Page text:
A petition has been launched on Whitehouse.gov that seeks an investigation of Chris Dodd and the Motion Picture Association of America (MPAA) for “blatant bribery.”
After only one day, the number of petition-signers is rapidly on the rise. As of Monday morning, more than 18,000 people requested that the White House investigate remarks made by the former senator and current CEO of the MPAA, a group that has been vigorously promoting the Stop Online Piracy Act (SOPA) in the House and the Protect IP Act (PIPA) in the Senate.
Dodd recently threatened politicians who opposed or withdrew their support for proposed anti-piracy legislation with a Hollywood boycott of campaign dollars.
The petition is a creation of the government reform group We The People Foundation, and it describes Dodd’s remarks as “an open admission of bribery and a threat designed to provoke a specific policy goal.”
It additionally urges the Obama administration to “investigate this blatant bribery and indict every person, especially government officials and lawmakers, who is involved.”
After SOPA and PIPA were temporarily derailed by Internet companies that went dark, and an increase in public pressure caused members of Congress to reconsider their support for the two MPAA-backed bills, Dodd spoke out via Fox News.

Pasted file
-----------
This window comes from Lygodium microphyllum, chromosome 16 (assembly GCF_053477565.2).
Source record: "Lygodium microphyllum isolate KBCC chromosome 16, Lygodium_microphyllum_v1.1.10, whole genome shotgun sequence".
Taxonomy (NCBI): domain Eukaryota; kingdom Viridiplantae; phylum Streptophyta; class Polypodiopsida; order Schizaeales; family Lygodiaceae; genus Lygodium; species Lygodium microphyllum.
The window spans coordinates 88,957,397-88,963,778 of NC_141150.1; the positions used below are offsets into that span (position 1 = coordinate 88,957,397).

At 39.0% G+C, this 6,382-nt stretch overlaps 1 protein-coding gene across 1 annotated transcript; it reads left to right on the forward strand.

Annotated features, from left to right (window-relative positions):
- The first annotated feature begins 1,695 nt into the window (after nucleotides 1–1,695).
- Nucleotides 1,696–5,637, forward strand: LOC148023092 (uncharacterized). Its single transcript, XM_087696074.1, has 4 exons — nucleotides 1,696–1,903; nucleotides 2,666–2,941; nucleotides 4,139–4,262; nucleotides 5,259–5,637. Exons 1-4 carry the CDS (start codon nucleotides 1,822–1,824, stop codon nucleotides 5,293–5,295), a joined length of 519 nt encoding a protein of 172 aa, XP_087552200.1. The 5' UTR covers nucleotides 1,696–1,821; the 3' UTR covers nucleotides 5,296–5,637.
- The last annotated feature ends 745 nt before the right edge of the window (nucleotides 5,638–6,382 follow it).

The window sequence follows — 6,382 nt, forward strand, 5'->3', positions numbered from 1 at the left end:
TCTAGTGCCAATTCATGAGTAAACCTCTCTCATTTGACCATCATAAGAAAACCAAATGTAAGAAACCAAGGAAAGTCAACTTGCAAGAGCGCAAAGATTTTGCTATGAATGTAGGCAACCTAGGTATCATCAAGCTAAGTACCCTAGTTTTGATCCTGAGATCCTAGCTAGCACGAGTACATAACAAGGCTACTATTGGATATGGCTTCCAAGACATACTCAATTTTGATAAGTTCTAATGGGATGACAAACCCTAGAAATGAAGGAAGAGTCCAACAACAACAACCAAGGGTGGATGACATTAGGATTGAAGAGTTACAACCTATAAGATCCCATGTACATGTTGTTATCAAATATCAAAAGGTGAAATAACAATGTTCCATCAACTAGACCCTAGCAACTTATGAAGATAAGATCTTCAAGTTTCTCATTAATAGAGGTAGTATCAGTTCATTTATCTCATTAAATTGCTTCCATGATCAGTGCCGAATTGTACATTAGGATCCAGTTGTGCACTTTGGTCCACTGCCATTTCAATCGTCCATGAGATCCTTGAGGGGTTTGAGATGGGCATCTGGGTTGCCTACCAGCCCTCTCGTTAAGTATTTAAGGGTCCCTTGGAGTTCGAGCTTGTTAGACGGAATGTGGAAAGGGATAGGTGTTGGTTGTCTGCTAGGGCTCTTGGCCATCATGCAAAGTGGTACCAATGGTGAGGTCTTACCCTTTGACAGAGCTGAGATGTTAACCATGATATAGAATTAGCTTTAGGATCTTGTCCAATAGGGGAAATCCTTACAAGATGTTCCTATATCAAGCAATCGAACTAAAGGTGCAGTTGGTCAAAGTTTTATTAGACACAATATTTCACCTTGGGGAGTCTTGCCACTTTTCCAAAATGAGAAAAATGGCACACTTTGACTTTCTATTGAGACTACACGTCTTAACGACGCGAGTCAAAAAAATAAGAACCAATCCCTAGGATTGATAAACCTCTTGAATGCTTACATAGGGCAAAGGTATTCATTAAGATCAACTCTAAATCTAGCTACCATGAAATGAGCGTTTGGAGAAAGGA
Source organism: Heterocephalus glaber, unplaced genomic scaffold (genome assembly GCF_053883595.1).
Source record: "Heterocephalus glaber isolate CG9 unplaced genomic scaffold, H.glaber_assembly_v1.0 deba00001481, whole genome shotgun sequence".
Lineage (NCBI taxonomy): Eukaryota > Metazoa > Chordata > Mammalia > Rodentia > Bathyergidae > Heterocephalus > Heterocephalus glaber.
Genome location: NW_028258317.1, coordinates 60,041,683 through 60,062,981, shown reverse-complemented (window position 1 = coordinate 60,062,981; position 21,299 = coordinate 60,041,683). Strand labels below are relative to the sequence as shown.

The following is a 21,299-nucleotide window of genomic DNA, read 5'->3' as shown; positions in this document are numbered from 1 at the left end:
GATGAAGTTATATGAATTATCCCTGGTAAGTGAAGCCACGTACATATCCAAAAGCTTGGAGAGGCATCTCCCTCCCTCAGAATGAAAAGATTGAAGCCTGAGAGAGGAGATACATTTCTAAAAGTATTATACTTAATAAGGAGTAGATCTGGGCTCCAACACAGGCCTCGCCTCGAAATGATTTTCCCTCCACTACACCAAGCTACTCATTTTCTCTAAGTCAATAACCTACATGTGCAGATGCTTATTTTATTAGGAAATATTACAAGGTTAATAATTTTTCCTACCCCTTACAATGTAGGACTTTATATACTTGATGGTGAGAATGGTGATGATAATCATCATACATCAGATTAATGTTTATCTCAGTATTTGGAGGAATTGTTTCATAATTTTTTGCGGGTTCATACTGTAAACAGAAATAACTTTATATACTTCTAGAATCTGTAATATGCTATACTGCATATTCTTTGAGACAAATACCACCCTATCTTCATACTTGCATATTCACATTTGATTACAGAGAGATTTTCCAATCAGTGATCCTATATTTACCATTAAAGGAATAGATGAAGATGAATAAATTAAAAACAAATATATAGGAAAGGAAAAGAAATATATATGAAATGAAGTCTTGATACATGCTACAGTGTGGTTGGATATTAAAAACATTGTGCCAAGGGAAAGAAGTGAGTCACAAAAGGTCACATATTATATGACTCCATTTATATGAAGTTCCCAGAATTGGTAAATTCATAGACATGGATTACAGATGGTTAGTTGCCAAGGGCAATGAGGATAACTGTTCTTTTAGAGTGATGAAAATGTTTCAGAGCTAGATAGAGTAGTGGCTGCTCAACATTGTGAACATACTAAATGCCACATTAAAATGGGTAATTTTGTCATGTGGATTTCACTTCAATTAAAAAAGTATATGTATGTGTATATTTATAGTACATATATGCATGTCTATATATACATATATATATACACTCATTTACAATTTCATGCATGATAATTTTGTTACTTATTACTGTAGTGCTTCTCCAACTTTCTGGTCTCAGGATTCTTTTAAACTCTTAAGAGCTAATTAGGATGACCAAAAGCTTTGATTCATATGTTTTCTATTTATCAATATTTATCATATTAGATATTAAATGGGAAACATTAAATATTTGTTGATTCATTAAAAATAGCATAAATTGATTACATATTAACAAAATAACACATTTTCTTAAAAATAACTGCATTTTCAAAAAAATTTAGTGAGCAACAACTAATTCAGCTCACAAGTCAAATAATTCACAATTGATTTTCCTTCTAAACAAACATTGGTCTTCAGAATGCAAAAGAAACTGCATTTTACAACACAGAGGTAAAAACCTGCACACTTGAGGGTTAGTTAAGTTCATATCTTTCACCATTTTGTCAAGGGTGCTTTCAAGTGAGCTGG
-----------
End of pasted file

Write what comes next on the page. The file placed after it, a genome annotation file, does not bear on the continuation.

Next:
Dodd said, “Those who count on . . . Hollywood for support need to understand that this industry is watching very carefully who's going to stand up for them when their job is at stake. Don't ask me to write a check for you when you think your job is at risk and then don't pay any attention to me when my job is at stake.”
Dodd is essentially demanding a quid pro quo for Hollywood’s campaign donations.
Earlier reports in the entertainment trade publications indicated that unnamed Hollywood executives were planning to bring to a standstill any further donations to President Obama’s re-election campaign.
Some opponents of the legislation that Dodd and the MPAA are seeking to pass are talking about a Hollywood boycott. The subject is continuously being discussed on the social site Reddit, the same website that came up with the idea of an online shutdown to protest SOPA and PIPA.
Support for the bills began to unravel after President Barack Obama expressed opposition on the White House website and technology companies protested via the Internet, including the Wikipedia one-day shutdown.
It all ultimately moved Dodd to accuse the technology companies behind the online protest of “an abuse of power given the freedoms these companies enjoy in the marketplace today.”
Evidently Dodd and the MPAA are of the opinion that it is appropriate to intimidate elected officials with threats of withholding campaign donations but shutting down Wikipedia for 24 hours is somehow an abuse of power.
James Hirsen, J.D., M.A. in media psychology, is a New York Times best-selling author, media analyst, and law professor. He is admitted to practice in the U.S. Supreme Court and has made several appearances there on landmark decisions. Visit Newsmax.TV Hollywood.
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